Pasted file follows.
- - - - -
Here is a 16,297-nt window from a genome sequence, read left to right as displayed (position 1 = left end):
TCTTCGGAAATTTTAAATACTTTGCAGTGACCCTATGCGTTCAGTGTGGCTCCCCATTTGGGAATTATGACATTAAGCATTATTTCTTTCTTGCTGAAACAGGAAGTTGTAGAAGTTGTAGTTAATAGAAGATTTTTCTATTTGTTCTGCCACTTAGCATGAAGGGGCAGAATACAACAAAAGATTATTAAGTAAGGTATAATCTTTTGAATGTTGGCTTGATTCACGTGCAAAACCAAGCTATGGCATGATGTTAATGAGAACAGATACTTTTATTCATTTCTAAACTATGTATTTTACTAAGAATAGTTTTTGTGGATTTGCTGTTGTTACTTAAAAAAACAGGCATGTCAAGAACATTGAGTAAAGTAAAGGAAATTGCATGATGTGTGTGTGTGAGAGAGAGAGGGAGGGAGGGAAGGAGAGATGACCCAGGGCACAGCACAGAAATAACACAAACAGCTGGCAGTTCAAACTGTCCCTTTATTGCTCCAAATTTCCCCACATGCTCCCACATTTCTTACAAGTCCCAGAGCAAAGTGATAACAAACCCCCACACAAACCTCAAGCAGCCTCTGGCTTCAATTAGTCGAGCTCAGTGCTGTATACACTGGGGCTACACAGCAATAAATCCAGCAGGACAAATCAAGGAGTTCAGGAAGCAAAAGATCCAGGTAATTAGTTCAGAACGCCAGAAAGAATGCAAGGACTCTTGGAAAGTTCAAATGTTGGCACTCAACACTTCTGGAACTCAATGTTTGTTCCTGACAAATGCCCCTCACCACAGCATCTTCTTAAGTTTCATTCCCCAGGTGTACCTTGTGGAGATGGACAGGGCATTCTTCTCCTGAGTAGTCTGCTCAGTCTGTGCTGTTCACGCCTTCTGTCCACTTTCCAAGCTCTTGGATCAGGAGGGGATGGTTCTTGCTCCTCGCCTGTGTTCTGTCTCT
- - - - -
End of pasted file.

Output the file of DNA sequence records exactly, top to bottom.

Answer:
Here is a 16,297-nt window from a genome sequence, read left to right as displayed (position 1 = left end):
TCTTCGGAAATTTTAAATACTTTGCAGTGACCCTATGCGTTCAGTGTGGCTCCCCATTTGGGAATTATGACATTAAGCATTATTTCTTTCTTGCTGAAACAGGAAGTTGTAGAAGTTGTAGTTAATAGAAGATTTTTCTATTTGTTCTGCCACTTAGCATGAAGGGGCAGAATACAACAAAAGATTATTAAGTAAGGTATAATCTTTTGAATGTTGGCTTGATTCACGTGCAAAACCAAGCTATGGCATGATGTTAATGAGAACAGATACTTTTATTCATTTCTAAACTATGTATTTTACTAAGAATAGTTTTTGTGGATTTGCTGTTGTTACTTAAAAAAACAGGCATGTCAAGAACATTGAGTAAAGTAAAGGAAATTGCATGATGTGTGTGTGTGAGAGAGAGAGGGAGGGAGGGAAGGAGAGATGACCCAGGGCACAGCACAGAAATAACACAAACAGCTGGCAGTTCAAACTGTCCCTTTATTGCTCCAAATTTCCCCACATGCTCCCACATTTCTTACAAGTCCCAGAGCAAAGTGATAACAAACCCCCACACAAACCTCAAGCAGCCTCTGGCTTCAATTAGTCGAGCTCAGTGCTGTATACACTGGGGCTACACAGCAATAAATCCAGCAGGACAAATCAAGGAGTTCAGGAAGCAAAAGATCCAGGTAATTAGTTCAGAACGCCAGAAAGAATGCAAGGACTCTTGGAAAGTTCAAATGTTGGCACTCAACACTTCTGGAACTCAATGTTTGTTCCTGACAAATGCCCCTCACCACAGCATCTTCTTAAGTTTCATTCCCCAGGTGTACCTTGTGGAGATGGACAGGGCATTCTTCTCCTGAGTAGTCTGCTCAGTCTGTGCTGTTCACGCCTTCTGTCCACTTTCCAAGCTCTTGGATCAGGAGGGGATGGTTCTTGCTCCTCGCCTGTGTTCTGTCTCT